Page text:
Chile’s winemakers ‘erasing’ terroir

18th August, 2014 by Patrick Schmitt

Chilean producers’ historic emphasis on trying to emulate Bordeaux, coupled with too much interference from the country’s winemakers, is “erasing terroir”, believes Pedro Parra.

Pedro Parra

Pedro Parra describes himself as “a wine terroir consultant” and is based in Concepcion in southern Chile

During a discussion with the drinks business last month in Chile, the country’s revered soil and viticultural consultant Pedro Parra expressed his frustration at the lack of site expression in Chilean wines, which he initially said was due to producers’ cellar practices.

“I can do blind tastings to show that Chile has wines from fantastic terroirs based on great geology, but, despite having so many different terroirs, the wines taste the same because the human factor is so important in Chile: the winemakers want to be the first actor, they want to be present, and they are erasing the terroir.”

Parra also told db that a strong French influence in the country has encouraged too great a focus on Cabernet Sauvignon blends, which has come at the expense of developing the possibilities for Mediterranean grapes, which, he stated, may be better suited to Chile’s climate and soils.

The historical presence of the “French bourgeoisie” around Santiago as well as the high number of Chilean winemakers who have studied in Bordeaux have ensured that “Chile has been very Cabernet Sauvignon-Merlot country”, according to Parra.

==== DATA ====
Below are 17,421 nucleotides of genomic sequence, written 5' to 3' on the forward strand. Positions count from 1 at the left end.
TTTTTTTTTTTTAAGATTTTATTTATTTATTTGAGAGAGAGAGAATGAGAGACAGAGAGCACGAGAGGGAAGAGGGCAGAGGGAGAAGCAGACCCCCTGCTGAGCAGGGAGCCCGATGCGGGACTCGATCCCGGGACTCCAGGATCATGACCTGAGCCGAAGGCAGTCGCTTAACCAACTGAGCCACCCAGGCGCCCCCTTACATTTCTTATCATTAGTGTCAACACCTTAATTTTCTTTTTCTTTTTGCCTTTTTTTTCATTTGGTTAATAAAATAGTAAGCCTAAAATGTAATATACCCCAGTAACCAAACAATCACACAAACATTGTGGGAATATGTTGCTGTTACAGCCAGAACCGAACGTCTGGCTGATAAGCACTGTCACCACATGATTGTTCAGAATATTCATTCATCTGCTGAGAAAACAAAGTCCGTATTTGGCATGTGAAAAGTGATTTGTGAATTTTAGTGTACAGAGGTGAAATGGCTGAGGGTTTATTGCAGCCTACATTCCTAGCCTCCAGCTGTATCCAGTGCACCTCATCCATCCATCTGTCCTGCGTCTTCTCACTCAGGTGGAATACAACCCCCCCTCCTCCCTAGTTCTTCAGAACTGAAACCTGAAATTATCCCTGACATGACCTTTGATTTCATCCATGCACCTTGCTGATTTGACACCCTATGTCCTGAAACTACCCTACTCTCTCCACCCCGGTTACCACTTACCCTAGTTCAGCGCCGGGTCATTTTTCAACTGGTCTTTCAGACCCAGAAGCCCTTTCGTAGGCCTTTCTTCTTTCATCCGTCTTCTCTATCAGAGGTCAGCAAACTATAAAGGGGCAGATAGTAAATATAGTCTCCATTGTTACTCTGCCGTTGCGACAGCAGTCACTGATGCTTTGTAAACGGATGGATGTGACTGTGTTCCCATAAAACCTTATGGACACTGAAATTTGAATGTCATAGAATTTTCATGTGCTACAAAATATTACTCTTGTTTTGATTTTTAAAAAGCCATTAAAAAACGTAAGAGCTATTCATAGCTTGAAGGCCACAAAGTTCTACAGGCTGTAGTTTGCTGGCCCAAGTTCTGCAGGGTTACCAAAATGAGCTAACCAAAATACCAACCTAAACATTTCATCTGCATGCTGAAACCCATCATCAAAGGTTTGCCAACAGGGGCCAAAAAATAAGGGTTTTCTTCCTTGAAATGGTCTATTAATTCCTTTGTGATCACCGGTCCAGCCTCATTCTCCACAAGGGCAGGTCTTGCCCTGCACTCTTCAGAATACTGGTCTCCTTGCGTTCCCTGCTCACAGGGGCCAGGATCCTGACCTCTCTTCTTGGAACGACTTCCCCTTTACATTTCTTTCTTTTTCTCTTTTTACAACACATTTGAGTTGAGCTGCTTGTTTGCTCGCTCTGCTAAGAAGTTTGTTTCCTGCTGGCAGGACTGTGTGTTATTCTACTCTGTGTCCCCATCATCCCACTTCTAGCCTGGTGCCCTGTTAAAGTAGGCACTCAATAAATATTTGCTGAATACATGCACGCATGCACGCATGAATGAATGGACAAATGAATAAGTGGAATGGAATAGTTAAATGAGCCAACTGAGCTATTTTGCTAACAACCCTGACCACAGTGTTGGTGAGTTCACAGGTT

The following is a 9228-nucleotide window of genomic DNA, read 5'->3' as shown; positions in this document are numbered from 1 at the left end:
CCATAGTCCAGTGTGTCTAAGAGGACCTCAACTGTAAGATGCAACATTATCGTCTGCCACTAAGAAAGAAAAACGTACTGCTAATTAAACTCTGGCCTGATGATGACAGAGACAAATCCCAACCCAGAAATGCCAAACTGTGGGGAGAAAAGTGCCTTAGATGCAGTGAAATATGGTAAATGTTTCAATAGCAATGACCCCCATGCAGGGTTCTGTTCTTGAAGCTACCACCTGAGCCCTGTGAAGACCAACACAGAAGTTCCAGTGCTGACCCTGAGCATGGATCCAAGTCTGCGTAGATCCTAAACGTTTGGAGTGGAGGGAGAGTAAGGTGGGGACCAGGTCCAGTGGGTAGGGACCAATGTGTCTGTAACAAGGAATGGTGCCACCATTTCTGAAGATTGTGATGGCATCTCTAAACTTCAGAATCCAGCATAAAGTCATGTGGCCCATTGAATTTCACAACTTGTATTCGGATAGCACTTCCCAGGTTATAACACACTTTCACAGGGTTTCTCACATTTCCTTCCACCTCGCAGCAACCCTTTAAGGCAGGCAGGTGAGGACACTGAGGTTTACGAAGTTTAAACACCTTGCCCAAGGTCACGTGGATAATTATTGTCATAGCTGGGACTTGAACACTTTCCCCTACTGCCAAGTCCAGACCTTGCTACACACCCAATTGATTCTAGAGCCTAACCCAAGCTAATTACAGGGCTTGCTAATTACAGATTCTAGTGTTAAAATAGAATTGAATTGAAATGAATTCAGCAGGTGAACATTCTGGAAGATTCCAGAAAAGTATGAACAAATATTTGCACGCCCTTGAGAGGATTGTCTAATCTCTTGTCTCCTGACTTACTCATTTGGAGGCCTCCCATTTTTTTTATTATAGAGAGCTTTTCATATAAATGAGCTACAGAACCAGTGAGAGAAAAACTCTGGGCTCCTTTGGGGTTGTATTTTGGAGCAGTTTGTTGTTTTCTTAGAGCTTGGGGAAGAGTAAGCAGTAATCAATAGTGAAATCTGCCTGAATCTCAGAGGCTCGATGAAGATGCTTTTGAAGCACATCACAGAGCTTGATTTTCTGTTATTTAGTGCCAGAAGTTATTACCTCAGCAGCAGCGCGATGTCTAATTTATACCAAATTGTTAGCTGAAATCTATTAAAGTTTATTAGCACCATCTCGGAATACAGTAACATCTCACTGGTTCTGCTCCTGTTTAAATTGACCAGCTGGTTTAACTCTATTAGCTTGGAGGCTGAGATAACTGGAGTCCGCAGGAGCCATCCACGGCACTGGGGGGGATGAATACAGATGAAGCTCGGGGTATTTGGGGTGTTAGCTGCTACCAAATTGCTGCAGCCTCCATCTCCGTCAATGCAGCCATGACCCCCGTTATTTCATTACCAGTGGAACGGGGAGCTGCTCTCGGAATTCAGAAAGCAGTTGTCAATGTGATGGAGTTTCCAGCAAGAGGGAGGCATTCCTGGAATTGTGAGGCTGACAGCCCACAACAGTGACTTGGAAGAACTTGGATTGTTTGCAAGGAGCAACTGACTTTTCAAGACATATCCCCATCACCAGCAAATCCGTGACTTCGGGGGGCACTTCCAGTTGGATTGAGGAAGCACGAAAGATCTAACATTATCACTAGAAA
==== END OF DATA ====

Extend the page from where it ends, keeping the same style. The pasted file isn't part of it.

“That has made it very boring in my view and not orientated for terroir,” he commented.

Continuing, he said, “We don’t have a lot of terroirs for Cabernet Sauvignon, and I’d love to see more Spanish and Italian grapes here.”

3 Responses to “Chile’s winemakers ‘erasing’ terroir”

  1. Bertus Fourie says:

    Pity very few terroir aficionados understand business principles. Although there is an element of truth in what he says/believes, and despite the fact that I also believe in, love, respect and adore wines which reflects all the researched and even “mystical” aspects of site specific wines, unfortunately (or fortunately) I have to produce wine in such a way that it appeals to a wide range of consumers…in order to truly enjoy terroir driven wines, I have to produce wine that also sells.

  2. Alex says:

    Terroir is what makes wine what it is. Without terroir, where’s the experience of tasting a wine with unique features indicating the North Rhône, or Napa Valley? While I can appreciate the business side of it (after all, you do have to cater to what will sell the best), I think that distinctly Chilean Cabernet could sell impressively. Even so, focusing on bringing back Carmenere would be great as well. Argentina found Malbec to be well-suited to their climate, and as such, it’s by far the largest producer of an immensely popular wine. Could not Chile do the same with Carmenere?

    • Ximena says:

      Chile could, the main problem is focused on how conservative Chilean winemakers are and how much flexible they are to innovate to become more popular.

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